The late comedian David Brenner used to perform this routine he called “the worst doctor.”
The premise of the shtick was that of all the people who were awarded medical degrees, someone somewhere in the world had to earn the dubious designation of being the “worst doctor.”
I would think the long-term effects of being treated by the worst doctor would far surpass having your 1040 prepared by “the worst CPA.” After all, undergoing an audit is far better than the potential horrors of medical malpractice.
Not being a CPA myself, I cannot vouch for the skill set or lack thereof of questionable practitioners but it’s safe to say that many of them can and have made some of the worst decisions in recent memory.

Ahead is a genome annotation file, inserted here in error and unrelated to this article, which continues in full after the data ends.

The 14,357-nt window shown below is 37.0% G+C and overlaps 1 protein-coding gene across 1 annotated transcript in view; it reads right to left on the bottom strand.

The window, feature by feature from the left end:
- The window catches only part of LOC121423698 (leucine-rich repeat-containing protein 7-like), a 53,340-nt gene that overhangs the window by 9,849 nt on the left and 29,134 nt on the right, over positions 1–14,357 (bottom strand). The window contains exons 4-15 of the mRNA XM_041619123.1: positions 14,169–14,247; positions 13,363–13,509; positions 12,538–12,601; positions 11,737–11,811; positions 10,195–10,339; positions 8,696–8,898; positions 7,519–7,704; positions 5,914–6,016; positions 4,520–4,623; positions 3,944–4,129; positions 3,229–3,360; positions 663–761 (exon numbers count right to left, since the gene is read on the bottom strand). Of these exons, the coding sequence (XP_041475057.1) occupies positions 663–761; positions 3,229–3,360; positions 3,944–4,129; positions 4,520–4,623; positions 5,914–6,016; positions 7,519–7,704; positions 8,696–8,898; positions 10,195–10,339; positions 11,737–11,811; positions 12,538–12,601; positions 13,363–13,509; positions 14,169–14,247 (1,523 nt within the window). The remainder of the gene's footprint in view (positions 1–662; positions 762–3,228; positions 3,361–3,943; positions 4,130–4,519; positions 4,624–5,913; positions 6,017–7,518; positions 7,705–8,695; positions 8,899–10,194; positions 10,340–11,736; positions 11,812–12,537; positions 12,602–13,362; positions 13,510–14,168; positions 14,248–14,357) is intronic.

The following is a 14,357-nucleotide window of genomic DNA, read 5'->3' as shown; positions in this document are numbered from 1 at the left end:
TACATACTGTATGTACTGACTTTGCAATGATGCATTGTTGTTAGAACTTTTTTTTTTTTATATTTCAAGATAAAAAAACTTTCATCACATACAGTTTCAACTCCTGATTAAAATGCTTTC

Case in point.
We recently took on the plight of a sole practitioner in the Northeast, who had a profitable practice generating slightly over $1 million in billings. He was in his mid-60s and plainly speaking he had “had it.” The tandem of annual tax season pressures and the COVID-19 pandemic resigned him to the fact that it was time to take down the proverbial shingle and take up pickleball in a warmer climate.